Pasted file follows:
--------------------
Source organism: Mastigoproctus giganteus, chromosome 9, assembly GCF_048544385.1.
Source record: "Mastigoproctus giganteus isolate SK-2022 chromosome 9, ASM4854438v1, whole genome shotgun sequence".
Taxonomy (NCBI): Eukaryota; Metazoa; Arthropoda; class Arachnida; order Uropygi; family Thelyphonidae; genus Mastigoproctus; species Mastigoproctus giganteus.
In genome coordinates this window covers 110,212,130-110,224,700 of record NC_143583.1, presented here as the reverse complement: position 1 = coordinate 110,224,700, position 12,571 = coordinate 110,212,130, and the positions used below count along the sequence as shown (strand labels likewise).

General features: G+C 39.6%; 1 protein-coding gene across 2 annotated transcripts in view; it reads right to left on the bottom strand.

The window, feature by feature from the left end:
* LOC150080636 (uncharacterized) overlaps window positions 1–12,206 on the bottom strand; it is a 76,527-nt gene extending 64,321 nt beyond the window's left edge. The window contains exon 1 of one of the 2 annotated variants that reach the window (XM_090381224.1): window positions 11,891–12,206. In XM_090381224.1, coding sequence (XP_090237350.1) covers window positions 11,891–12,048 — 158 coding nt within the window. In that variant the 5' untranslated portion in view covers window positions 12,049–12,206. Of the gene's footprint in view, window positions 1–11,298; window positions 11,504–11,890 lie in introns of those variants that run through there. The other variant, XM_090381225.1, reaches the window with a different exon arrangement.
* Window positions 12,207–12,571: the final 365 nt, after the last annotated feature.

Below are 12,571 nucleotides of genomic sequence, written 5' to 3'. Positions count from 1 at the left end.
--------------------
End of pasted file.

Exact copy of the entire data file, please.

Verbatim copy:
Source organism: Mastigoproctus giganteus, chromosome 9, assembly GCF_048544385.1.
Source record: "Mastigoproctus giganteus isolate SK-2022 chromosome 9, ASM4854438v1, whole genome shotgun sequence".
Taxonomy (NCBI): Eukaryota; Metazoa; Arthropoda; class Arachnida; order Uropygi; family Thelyphonidae; genus Mastigoproctus; species Mastigoproctus giganteus.
In genome coordinates this window covers 110,212,130-110,224,700 of record NC_143583.1, presented here as the reverse complement: position 1 = coordinate 110,224,700, position 12,571 = coordinate 110,212,130, and the positions used below count along the sequence as shown (strand labels likewise).

General features: G+C 39.6%; 1 protein-coding gene across 2 annotated transcripts in view; it reads right to left on the bottom strand.

The window, feature by feature from the left end:
* LOC150080636 (uncharacterized) overlaps window positions 1–12,206 on the bottom strand; it is a 76,527-nt gene extending 64,321 nt beyond the window's left edge. The window contains exon 1 of one of the 2 annotated variants that reach the window (XM_090381224.1): window positions 11,891–12,206. In XM_090381224.1, coding sequence (XP_090237350.1) covers window positions 11,891–12,048 — 158 coding nt within the window. In that variant the 5' untranslated portion in view covers window positions 12,049–12,206. Of the gene's footprint in view, window positions 1–11,298; window positions 11,504–11,890 lie in introns of those variants that run through there. The other variant, XM_090381225.1, reaches the window with a different exon arrangement.
* Window positions 12,207–12,571: the final 365 nt, after the last annotated feature.

Below are 12,571 nucleotides of genomic sequence, written 5' to 3'. Positions count from 1 at the left end.